It’s mind boggling to think how our nation’s fate turns in the blink of an eye. This happens a lot throughout Jewish history. But we’re rapidly approaching a new era. Just think about how fast technology is advancing–even the fact that you’re reading this. The spiritual worlds are changing just as quickly.  Mr. Hoffman, everything happens for a reason. Your family suffered for a reason, and you became a famous actor for a reason. The movie industry itself was created for a reason.

It’s all part of G-d’s vast, eternal plan. But the Jewish story is waiting for its happy ending, the day when all Jewish souls will cry out with joy, when our pain will be over. Understood. Transformed. 

Your great-grandmother undoubtedly knew about Moshiach, the Messiah. Jews have prayed for the Redemption for thousands of years, ever since the Temple was destroyed in Jerusalem. Many Jews alive today are unaware that a final Redemption was G-d’s purpose for creating the world. Some don’t even think Moshiach should be included in the script.

But now you know about the big picture. The world is G-d’s stage. He is the Director. You and I and every single Jew play an essential role in preparing the world to understand this. Until that era arrives, all of our Jewish souls cry.

Whatever you do will make a tremendous difference in hastening the process. You’re just the person to start a trend of giving money to schools where Jewish children learn Torah. It’s not too late for you to start learning Torah yourself.  I know about a thousand rabbis who would be happy to help you. 

But, whatever you do, please do something. Do it now and let the whole world know about it. You learned about your roots for a reason: so you would know who’s up there rooting for you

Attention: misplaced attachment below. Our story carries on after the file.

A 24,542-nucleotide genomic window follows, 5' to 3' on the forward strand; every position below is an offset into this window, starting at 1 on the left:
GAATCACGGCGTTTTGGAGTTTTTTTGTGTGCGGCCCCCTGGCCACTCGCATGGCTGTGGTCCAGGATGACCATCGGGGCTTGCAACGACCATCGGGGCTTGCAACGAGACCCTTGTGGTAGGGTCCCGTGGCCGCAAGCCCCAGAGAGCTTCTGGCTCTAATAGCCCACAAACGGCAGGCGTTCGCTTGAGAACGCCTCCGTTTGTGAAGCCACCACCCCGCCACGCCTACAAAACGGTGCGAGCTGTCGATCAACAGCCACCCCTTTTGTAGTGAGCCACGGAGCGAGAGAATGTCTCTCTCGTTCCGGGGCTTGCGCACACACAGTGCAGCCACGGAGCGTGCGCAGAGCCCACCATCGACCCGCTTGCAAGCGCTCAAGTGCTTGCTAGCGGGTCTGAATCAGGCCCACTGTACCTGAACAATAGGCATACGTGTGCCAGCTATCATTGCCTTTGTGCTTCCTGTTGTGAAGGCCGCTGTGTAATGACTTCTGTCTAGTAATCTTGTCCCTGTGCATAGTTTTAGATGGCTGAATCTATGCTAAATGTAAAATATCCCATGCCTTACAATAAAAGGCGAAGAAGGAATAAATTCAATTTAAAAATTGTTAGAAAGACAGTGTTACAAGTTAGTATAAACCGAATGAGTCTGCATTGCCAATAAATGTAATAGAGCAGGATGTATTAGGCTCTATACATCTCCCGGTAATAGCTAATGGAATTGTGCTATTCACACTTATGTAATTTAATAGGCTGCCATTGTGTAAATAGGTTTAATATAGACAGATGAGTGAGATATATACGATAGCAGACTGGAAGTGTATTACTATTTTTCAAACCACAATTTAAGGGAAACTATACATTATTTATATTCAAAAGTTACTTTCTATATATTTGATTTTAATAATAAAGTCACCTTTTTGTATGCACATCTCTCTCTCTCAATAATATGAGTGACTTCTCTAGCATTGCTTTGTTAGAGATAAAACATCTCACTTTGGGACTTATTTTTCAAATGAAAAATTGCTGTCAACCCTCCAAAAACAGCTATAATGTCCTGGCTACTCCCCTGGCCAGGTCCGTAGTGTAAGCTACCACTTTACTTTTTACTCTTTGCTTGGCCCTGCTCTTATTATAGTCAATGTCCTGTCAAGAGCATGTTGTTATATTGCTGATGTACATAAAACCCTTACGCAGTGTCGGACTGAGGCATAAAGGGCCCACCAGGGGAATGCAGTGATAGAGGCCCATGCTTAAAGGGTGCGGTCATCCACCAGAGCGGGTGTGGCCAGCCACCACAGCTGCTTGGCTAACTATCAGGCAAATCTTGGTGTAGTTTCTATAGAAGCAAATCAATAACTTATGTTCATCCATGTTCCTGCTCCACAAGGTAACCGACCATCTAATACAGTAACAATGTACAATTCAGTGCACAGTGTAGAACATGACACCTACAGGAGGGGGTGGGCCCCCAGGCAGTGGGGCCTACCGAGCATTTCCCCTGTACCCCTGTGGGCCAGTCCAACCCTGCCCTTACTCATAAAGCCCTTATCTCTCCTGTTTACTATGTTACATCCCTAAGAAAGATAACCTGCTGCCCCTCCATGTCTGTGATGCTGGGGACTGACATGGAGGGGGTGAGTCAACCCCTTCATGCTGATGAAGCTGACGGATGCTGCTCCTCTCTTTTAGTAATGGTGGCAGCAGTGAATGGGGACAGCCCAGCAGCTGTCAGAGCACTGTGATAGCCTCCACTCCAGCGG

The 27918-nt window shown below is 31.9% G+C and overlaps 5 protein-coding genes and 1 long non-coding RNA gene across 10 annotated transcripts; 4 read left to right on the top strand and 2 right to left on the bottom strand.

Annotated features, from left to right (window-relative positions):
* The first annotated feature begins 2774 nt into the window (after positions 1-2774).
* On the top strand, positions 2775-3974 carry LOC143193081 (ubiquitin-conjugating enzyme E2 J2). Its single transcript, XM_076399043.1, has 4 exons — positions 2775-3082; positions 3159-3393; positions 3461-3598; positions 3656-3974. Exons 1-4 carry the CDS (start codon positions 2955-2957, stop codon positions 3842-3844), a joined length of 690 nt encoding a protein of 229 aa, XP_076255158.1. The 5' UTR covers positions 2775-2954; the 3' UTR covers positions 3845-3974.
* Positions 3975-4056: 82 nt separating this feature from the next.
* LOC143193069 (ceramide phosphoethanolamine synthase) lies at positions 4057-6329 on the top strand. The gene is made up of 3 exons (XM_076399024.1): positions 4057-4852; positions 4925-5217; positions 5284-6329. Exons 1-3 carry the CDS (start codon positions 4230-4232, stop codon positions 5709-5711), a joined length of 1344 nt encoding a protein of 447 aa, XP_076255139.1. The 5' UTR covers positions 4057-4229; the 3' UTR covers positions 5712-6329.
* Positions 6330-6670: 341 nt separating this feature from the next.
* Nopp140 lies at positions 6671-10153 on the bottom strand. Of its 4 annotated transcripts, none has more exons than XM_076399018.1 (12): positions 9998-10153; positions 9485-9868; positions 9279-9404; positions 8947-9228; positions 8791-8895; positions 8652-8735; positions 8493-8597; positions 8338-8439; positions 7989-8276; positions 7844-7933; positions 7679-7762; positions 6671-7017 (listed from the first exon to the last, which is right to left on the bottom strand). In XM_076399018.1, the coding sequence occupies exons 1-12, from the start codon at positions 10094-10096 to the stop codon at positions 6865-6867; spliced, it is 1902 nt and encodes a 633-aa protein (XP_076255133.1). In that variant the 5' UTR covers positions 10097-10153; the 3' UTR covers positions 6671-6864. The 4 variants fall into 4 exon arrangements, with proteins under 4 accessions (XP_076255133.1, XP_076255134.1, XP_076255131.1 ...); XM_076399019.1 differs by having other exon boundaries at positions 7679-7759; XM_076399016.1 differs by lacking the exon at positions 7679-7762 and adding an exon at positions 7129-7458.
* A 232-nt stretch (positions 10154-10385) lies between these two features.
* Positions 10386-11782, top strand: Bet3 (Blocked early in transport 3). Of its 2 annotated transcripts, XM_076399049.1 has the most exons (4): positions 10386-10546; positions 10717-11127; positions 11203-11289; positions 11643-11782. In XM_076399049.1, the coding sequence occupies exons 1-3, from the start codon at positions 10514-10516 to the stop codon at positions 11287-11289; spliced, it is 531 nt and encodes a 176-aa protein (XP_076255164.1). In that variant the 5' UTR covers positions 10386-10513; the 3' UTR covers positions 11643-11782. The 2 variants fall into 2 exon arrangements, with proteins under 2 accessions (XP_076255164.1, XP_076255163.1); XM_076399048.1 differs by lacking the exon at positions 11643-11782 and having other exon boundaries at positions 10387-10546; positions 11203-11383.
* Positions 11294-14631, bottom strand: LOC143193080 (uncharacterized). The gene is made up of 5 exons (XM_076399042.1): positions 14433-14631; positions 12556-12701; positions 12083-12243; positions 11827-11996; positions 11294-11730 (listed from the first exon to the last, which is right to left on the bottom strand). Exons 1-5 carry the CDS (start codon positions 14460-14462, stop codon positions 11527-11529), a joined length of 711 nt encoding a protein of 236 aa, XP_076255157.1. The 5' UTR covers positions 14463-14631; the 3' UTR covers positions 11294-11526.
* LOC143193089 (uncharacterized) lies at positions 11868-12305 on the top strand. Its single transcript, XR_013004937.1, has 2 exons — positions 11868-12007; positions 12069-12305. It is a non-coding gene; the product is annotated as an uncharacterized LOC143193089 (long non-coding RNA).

You’ve got a new role, Mr. Hoffman. Break a leg.

Sincerely,

Lieba (just like your great-grandmother) Rudolph

9 Comments

  1. Reply

    Rivka Saks

    Bravo! Bravo!

    1. Reply

      Lieba Rudolph

      Thanks, Rivka! Glad you enjoyed!

  2. Reply

    fay

    Lieba that is a great letter..where can it get attention? is it on Facebook?

    i never knew about this…but you’re right….let’s get him on our side to get out the message.

    Keep up the good work

    1. Reply

      Lieba Rudolph

      Please share the story, Fay. It’s a powerful story people meed to see!

    2. Reply

      Lieba Rudolph

      Thanks, Fay. It’s a powerful story people need to see…please share it!

  3. Reply

    Cheryl

    Awesome and beautiful response to Dustin Hoffman’s discovery.
    I saw the clip of his emotional moment and was very moved

    1. Reply

      Lieba Rudolph

      Thank you, Cheryl. I’m so glad you enjoyed!

  4. Reply

    Miriam Fabian

    What a great letter Leiba! Did you send it to Dustin Hoffman? It’s interesting that he cried, “I’m a Jew!” Everyone knew he was Jewish,so he obviously must have know this. So what exactly did he mean by crying out that statement? I guess I will have to see the program to understand.

    1. Reply

      Lieba Rudolph

      I’m still trying to reach him, Miriam! Even if there was a little Hollywood at work, he was touched by the pain his ancestors suffered. His story is really the story of so many American Jews!